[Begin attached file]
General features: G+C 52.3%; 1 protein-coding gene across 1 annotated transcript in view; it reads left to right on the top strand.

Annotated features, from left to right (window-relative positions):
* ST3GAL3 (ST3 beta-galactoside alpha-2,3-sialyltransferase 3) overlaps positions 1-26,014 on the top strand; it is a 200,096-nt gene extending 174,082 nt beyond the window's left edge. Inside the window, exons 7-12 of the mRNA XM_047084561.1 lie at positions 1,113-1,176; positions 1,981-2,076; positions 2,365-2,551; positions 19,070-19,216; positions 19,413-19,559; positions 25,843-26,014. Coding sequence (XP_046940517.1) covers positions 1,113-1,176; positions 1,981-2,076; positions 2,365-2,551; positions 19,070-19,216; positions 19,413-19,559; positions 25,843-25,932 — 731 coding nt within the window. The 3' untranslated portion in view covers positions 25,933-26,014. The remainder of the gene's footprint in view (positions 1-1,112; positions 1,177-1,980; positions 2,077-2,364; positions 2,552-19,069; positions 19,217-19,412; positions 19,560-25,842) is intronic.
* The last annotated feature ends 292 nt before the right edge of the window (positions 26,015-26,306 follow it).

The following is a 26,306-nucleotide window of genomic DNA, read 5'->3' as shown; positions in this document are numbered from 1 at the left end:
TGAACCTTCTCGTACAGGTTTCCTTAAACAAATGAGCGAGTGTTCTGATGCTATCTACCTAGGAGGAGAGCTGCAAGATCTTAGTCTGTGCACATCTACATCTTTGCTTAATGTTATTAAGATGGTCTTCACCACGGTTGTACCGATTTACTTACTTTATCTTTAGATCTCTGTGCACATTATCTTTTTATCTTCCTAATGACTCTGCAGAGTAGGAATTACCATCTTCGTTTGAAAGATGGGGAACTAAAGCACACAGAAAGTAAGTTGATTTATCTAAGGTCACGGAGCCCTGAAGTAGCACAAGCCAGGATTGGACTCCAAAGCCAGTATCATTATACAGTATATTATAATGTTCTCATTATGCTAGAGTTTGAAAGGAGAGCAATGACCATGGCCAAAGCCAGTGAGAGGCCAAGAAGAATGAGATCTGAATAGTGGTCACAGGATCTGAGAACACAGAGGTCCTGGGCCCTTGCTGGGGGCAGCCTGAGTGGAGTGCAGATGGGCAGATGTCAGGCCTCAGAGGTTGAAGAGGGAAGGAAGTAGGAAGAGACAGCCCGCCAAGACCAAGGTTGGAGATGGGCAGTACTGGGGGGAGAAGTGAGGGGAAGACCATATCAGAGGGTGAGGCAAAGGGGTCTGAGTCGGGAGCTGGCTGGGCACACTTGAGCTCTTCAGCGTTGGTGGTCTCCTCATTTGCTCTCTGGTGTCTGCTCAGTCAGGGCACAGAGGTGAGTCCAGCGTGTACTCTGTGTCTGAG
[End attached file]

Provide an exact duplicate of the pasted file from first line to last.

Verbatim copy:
General features: G+C 52.3%; 1 protein-coding gene across 1 annotated transcript in view; it reads left to right on the top strand.

Annotated features, from left to right (window-relative positions):
* ST3GAL3 (ST3 beta-galactoside alpha-2,3-sialyltransferase 3) overlaps positions 1-26,014 on the top strand; it is a 200,096-nt gene extending 174,082 nt beyond the window's left edge. Inside the window, exons 7-12 of the mRNA XM_047084561.1 lie at positions 1,113-1,176; positions 1,981-2,076; positions 2,365-2,551; positions 19,070-19,216; positions 19,413-19,559; positions 25,843-26,014. Coding sequence (XP_046940517.1) covers positions 1,113-1,176; positions 1,981-2,076; positions 2,365-2,551; positions 19,070-19,216; positions 19,413-19,559; positions 25,843-25,932 — 731 coding nt within the window. The 3' untranslated portion in view covers positions 25,933-26,014. The remainder of the gene's footprint in view (positions 1-1,112; positions 1,177-1,980; positions 2,077-2,364; positions 2,552-19,069; positions 19,217-19,412; positions 19,560-25,842) is intronic.
* The last annotated feature ends 292 nt before the right edge of the window (positions 26,015-26,306 follow it).

The following is a 26,306-nucleotide window of genomic DNA, read 5'->3' as shown; positions in this document are numbered from 1 at the left end:
TGAACCTTCTCGTACAGGTTTCCTTAAACAAATGAGCGAGTGTTCTGATGCTATCTACCTAGGAGGAGAGCTGCAAGATCTTAGTCTGTGCACATCTACATCTTTGCTTAATGTTATTAAGATGGTCTTCACCACGGTTGTACCGATTTACTTACTTTATCTTTAGATCTCTGTGCACATTATCTTTTTATCTTCCTAATGACTCTGCAGAGTAGGAATTACCATCTTCGTTTGAAAGATGGGGAACTAAAGCACACAGAAAGTAAGTTGATTTATCTAAGGTCACGGAGCCCTGAAGTAGCACAAGCCAGGATTGGACTCCAAAGCCAGTATCATTATACAGTATATTATAATGTTCTCATTATGCTAGAGTTTGAAAGGAGAGCAATGACCATGGCCAAAGCCAGTGAGAGGCCAAGAAGAATGAGATCTGAATAGTGGTCACAGGATCTGAGAACACAGAGGTCCTGGGCCCTTGCTGGGGGCAGCCTGAGTGGAGTGCAGATGGGCAGATGTCAGGCCTCAGAGGTTGAAGAGGGAAGGAAGTAGGAAGAGACAGCCCGCCAAGACCAAGGTTGGAGATGGGCAGTACTGGGGGGAGAAGTGAGGGGAAGACCATATCAGAGGGTGAGGCAAAGGGGTCTGAGTCGGGAGCTGGCTGGGCACACTTGAGCTCTTCAGCGTTGGTGGTCTCCTCATTTGCTCTCTGGTGTCTGCTCAGTCAGGGCACAGAGGTGAGTCCAGCGTGTACTCTGTGTCTGAG